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RE: RESIDENTIAL: Wood Framing Tolerances for Plumbness

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while we are on the subject, what is the accepted flatness tolerance for a
residential slab-on-grade? ACI specifies +/- 3/4-inch for a flat slab (so I
assume 1.5-inch total delta E), but does not address over what size slab. I
see 0.5 to 3.0 inches in actual operation (although normally less than
2.0-inches), with larger slabs typically having more delta-E. What is
everyone else's experience/expectations?

Eric Green

-----Original Message-----
From: Bruce Pooley [mailto:bdpooley(--nospam--at)home.com]
Sent: Thursday, November 08, 2001 10:08 AM
To: seaint(--nospam--at)seaint.org
Subject: Re: RESIDENTIAL: Wood Framing Tolerances for Plumbness


Bill

I am not aware of any specific requirements. I checked the NDS Appendix A,
Construction and Design Practices. Nothing shown there.

When I worked for PKS (Kiewit) in the early 1970's, I was on the engineering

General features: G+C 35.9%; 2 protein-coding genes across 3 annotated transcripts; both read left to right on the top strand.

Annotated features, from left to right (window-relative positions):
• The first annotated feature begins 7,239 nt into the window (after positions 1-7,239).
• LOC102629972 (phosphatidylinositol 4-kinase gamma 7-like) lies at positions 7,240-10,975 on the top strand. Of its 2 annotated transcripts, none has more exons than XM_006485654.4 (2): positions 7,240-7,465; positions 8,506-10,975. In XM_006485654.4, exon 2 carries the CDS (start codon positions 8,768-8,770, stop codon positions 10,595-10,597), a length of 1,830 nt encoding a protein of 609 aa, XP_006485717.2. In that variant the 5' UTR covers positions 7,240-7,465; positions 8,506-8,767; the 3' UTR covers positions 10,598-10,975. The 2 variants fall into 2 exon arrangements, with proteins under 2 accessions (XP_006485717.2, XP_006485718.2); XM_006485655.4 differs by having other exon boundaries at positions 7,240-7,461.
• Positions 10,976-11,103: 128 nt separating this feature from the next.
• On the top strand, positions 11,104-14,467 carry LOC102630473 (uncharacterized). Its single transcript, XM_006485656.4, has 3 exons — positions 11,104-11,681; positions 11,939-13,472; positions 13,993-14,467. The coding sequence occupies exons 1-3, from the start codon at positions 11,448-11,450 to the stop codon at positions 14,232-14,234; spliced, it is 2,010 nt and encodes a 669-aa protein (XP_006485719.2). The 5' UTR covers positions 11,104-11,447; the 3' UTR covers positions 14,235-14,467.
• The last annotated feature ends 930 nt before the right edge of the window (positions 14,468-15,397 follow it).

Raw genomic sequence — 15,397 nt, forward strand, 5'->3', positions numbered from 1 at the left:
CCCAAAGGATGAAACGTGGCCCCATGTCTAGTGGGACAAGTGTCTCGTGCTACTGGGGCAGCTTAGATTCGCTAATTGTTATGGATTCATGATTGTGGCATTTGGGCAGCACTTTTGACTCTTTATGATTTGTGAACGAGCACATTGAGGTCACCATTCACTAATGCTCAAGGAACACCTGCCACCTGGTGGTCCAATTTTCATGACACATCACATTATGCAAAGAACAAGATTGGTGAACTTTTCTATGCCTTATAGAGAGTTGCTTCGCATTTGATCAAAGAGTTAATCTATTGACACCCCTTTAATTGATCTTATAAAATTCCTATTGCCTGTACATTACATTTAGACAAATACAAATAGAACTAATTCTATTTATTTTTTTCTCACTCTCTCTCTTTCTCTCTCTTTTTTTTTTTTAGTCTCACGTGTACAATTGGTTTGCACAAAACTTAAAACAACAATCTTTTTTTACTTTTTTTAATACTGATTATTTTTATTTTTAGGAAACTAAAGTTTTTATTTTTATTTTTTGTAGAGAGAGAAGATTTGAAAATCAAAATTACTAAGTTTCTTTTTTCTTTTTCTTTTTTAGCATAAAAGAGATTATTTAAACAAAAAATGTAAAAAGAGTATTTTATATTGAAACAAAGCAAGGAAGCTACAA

crew (survey stuff also) and we plumbed at steel tower to within a 1/16 inch
at a height of 120 feet. I would expect that wood framed structures could be
held to this tight of a tolerance, but in general, I think something like
a 1/2 inch tolerance would be acceptable. The use of the structure and
loadings could also be factored in establishing the final tolerance.

For residential construction, I would check with the structural warranty
companies to see what their policy covers. My RWC policy says "walls which
are out of plumb in excess of 3/4 inch within a vertical measurement of
eight feet is a defect". I remember that when I worked for HBW that they
used the same requirement.

HTH

Bruce Pooley
Timber Design
3448 South Newland Court
Lakewood, CO 80227
303-989-8701



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